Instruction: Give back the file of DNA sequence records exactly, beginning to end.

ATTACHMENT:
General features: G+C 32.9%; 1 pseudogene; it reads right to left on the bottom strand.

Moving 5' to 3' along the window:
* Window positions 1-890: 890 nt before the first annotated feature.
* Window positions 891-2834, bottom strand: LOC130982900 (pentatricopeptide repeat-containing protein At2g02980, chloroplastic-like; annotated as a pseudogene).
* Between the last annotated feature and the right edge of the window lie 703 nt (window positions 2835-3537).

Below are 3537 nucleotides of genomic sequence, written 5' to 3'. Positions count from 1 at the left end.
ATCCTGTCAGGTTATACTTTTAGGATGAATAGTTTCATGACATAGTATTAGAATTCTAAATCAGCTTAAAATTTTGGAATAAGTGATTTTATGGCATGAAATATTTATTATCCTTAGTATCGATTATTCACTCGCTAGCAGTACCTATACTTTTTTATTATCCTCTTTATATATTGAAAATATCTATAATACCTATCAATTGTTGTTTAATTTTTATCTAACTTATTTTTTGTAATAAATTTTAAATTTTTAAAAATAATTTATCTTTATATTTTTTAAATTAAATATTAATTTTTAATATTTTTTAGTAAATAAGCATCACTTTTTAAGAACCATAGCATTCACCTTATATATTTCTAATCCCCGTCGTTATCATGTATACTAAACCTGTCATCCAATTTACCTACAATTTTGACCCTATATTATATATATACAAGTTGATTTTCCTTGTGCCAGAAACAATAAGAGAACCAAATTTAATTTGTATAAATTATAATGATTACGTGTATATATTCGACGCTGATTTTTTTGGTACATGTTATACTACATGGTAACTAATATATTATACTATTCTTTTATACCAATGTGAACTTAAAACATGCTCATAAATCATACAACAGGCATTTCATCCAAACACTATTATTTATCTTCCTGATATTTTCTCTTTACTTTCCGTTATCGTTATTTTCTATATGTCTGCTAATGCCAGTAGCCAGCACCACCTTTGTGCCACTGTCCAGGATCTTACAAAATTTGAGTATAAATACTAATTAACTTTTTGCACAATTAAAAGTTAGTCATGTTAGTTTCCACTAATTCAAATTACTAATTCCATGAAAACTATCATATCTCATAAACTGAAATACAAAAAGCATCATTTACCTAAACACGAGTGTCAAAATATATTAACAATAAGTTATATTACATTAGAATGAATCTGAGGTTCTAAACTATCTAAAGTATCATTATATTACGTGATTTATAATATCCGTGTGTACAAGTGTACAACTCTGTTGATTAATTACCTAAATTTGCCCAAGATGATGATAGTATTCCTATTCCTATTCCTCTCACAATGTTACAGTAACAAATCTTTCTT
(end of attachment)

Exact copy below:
General features: G+C 32.9%; 1 pseudogene; it reads right to left on the bottom strand.

Moving 5' to 3' along the window:
* Window positions 1-890: 890 nt before the first annotated feature.
* Window positions 891-2834, bottom strand: LOC130982900 (pentatricopeptide repeat-containing protein At2g02980, chloroplastic-like; annotated as a pseudogene).
* Between the last annotated feature and the right edge of the window lie 703 nt (window positions 2835-3537).

Below are 3537 nucleotides of genomic sequence, written 5' to 3'. Positions count from 1 at the left end.
ATCCTGTCAGGTTATACTTTTAGGATGAATAGTTTCATGACATAGTATTAGAATTCTAAATCAGCTTAAAATTTTGGAATAAGTGATTTTATGGCATGAAATATTTATTATCCTTAGTATCGATTATTCACTCGCTAGCAGTACCTATACTTTTTTATTATCCTCTTTATATATTGAAAATATCTATAATACCTATCAATTGTTGTTTAATTTTTATCTAACTTATTTTTTGTAATAAATTTTAAATTTTTAAAAATAATTTATCTTTATATTTTTTAAATTAAATATTAATTTTTAATATTTTTTAGTAAATAAGCATCACTTTTTAAGAACCATAGCATTCACCTTATATATTTCTAATCCCCGTCGTTATCATGTATACTAAACCTGTCATCCAATTTACCTACAATTTTGACCCTATATTATATATATACAAGTTGATTTTCCTTGTGCCAGAAACAATAAGAGAACCAAATTTAATTTGTATAAATTATAATGATTACGTGTATATATTCGACGCTGATTTTTTTGGTACATGTTATACTACATGGTAACTAATATATTATACTATTCTTTTATACCAATGTGAACTTAAAACATGCTCATAAATCATACAACAGGCATTTCATCCAAACACTATTATTTATCTTCCTGATATTTTCTCTTTACTTTCCGTTATCGTTATTTTCTATATGTCTGCTAATGCCAGTAGCCAGCACCACCTTTGTGCCACTGTCCAGGATCTTACAAAATTTGAGTATAAATACTAATTAACTTTTTGCACAATTAAAAGTTAGTCATGTTAGTTTCCACTAATTCAAATTACTAATTCCATGAAAACTATCATATCTCATAAACTGAAATACAAAAAGCATCATTTACCTAAACACGAGTGTCAAAATATATTAACAATAAGTTATATTACATTAGAATGAATCTGAGGTTCTAAACTATCTAAAGTATCATTATATTACGTGATTTATAATATCCGTGTGTACAAGTGTACAACTCTGTTGATTAATTACCTAAATTTGCCCAAGATGATGATAGTATTCCTATTCCTATTCCTCTCACAATGTTACAGTAACAAATCTTTCTT